Eight large U.S.banks must boost capital levels by a total of $68 billion by 2018 under new federal norms, U.S. regulators said Tuesday, as they work toward putting checks and balances in place to reduce the risk of a repeat of the 2008 global financial crisis.
Under the new rules, banks with more than $700 billion in assets will need to change their leverage ratio, which measures the amount of capital that a bank holds against its assets, to 5 percent from 3 percent, and rely more on shareholder equity than debt for funding needs. The regulators also said that the banks must boost their capital holdings by $95 billion by 2018. The review period, during which banks can provide their opinion on the new regulations, will be open until June.
“The final rule applies to U.S. top-tier bank holding companies with more than $700 billion in consolidated total assets or more than $10 trillion in assets under custody (covered BHCs or bank holding companies) and their insured depository institution (IDI) subsidiaries. Covered BHCs must maintain a leverage buffer greater than 2 percentage points above the minimum supplementary leverage ratio requirement of 3 percent, for a total of more than 5 percent, to avoid restrictions on capital distributions and discretionary bonus payments,” a statement from the Federal Reserve said, on Tuesday.
The new rule would apply to JPMorgan Chase (NYSE:JPM), Citigroup (NYSE:C), Bank of America (NYSE:BAC), Wells Fargo (NYSE:WFC), Goldman Sachs (NYSE:GS), Morgan Stanley (NYSE:MS), Bank of New York Mellon Corporation (NYSE:BK) and State Street Corporation (NYSE:STT), all of whom are expected to cut back on risky financial transactions such as credit-default swaps.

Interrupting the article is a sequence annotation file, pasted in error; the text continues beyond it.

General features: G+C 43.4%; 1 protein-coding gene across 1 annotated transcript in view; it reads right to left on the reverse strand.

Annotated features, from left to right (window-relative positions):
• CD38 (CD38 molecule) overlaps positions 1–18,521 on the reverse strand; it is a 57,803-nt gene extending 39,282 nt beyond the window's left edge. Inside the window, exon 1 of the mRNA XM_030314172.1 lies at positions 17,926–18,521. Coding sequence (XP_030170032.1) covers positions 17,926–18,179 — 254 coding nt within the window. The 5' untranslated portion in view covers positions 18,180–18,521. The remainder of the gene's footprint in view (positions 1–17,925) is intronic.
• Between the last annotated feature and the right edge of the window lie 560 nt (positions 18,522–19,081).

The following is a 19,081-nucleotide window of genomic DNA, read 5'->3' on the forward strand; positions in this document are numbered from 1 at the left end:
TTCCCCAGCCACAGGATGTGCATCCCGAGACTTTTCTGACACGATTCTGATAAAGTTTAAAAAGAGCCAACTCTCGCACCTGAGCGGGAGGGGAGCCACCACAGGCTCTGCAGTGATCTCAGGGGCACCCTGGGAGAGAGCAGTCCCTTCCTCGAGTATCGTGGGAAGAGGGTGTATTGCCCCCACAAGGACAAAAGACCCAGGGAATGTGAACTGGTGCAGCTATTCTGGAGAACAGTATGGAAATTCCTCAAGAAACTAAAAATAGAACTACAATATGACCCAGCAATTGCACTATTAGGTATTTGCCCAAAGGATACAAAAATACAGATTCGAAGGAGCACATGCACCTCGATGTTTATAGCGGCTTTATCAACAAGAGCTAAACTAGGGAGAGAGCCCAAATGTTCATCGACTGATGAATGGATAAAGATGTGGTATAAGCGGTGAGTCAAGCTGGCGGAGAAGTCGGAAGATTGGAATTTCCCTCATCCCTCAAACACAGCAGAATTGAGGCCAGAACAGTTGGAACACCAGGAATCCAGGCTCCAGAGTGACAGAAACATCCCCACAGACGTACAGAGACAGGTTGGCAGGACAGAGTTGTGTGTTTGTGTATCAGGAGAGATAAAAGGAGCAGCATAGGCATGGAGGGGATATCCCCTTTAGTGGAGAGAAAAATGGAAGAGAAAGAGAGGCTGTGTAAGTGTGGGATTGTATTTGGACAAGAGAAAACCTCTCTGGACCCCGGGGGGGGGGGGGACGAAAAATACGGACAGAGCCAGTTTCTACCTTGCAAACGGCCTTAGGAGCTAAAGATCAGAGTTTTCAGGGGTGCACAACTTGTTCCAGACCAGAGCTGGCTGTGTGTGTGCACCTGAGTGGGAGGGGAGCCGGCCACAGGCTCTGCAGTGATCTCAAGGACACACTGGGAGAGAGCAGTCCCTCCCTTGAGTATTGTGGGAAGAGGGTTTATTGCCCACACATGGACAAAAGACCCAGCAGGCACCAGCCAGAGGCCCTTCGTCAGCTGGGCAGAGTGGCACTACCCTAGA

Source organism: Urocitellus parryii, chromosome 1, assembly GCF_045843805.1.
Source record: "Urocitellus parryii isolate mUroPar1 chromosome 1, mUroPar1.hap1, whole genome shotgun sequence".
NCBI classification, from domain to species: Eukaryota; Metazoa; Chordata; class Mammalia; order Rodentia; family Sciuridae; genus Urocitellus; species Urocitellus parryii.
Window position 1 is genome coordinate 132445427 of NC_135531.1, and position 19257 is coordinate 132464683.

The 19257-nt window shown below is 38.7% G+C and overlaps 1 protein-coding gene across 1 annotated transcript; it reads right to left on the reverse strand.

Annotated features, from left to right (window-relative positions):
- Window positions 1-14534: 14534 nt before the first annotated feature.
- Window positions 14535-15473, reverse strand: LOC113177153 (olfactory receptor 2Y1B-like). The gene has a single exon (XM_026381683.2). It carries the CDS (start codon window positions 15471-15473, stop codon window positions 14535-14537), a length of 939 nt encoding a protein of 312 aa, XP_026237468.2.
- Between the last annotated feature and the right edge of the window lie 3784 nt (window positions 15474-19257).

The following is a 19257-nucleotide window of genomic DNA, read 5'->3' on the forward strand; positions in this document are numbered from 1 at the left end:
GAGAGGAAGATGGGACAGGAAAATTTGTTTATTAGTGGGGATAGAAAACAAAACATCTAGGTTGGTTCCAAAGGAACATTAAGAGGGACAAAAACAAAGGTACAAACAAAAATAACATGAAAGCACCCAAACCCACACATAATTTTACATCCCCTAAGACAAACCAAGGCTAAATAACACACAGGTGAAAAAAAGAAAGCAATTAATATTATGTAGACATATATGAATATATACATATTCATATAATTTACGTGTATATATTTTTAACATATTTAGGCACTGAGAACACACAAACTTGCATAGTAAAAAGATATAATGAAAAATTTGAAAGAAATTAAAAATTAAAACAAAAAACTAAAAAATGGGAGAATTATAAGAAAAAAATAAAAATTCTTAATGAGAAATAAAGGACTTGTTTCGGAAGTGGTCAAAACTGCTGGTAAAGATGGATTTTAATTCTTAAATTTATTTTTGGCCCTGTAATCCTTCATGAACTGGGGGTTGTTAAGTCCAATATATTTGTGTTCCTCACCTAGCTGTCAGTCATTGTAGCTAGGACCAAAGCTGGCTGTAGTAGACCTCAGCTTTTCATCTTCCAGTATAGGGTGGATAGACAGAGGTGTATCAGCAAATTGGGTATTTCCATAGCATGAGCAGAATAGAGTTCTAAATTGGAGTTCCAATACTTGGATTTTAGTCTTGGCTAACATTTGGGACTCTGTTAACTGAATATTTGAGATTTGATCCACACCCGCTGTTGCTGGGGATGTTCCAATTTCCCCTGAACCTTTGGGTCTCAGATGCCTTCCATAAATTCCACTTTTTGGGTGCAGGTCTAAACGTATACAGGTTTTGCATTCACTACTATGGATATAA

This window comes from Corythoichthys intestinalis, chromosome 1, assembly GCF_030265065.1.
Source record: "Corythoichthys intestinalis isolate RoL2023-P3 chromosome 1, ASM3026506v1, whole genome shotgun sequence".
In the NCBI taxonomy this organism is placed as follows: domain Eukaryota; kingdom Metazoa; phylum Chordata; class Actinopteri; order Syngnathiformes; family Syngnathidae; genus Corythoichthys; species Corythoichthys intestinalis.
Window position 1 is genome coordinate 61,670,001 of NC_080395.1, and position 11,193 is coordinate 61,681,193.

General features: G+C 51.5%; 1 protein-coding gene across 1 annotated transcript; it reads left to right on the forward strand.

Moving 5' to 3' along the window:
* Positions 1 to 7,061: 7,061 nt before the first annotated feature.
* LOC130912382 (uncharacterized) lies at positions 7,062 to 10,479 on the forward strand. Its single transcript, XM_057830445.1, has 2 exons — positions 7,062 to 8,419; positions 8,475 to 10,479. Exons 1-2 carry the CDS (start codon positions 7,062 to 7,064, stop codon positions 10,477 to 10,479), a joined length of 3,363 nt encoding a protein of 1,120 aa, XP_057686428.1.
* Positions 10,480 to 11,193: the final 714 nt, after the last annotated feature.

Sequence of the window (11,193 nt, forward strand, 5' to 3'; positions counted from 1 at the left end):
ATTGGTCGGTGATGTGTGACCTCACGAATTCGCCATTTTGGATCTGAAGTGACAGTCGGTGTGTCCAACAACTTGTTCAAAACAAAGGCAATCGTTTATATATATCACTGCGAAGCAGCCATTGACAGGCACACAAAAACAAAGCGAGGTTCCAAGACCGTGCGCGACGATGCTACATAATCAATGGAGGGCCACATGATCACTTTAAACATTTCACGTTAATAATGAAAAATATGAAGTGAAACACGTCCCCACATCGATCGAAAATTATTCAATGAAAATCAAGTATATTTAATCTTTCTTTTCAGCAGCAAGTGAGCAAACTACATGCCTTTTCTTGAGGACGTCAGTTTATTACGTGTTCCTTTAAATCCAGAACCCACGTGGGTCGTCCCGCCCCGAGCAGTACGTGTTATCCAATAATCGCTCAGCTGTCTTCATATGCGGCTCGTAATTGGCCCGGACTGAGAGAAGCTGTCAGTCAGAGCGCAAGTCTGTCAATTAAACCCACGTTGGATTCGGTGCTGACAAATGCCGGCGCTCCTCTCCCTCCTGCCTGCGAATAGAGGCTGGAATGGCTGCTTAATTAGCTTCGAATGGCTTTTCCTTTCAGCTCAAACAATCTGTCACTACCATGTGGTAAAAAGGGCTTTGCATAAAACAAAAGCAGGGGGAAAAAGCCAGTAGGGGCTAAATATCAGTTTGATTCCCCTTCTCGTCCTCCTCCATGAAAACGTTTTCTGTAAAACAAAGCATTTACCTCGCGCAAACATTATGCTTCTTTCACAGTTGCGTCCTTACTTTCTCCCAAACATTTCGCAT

"In my view, this final rule may be the most significant step we have taken to reduce the systemic risk posed by these large, complex banking organizations," Martin Gruenberg, chairman of the Federal Deposit Insurance Corp., said, according to Reuters.
Federal Reserve Governor Daniel Tarullo, referring to the importance of the leverage ratio and how that could help the banking fraternity, said in a statement Tuesday that “The leverage ratio serves as a critical backstop to the risk-based capital requirements,” adding: "It helps compensate for the possibility that risk-weighted measures understate the risk that large holdings of assets that are very safe in normal times may, as we observed during the financial crisis, become considerably less so in periods of serious financial market stress.”
While concerns remain that some U.S. banks are still so large that their failure would require taxpayers to bail them out in the event of a crisis in order to prevent the economy from collapsing, the banking industry is worried that the new rules could affect the banks' performance worldwide.
"This rule puts American financial institutions at a clear disadvantage against overseas competitors," Tim Pawlenty, head of the Financial Services Roundtable, a trade group for large banks, said in a statement, according to Reuters.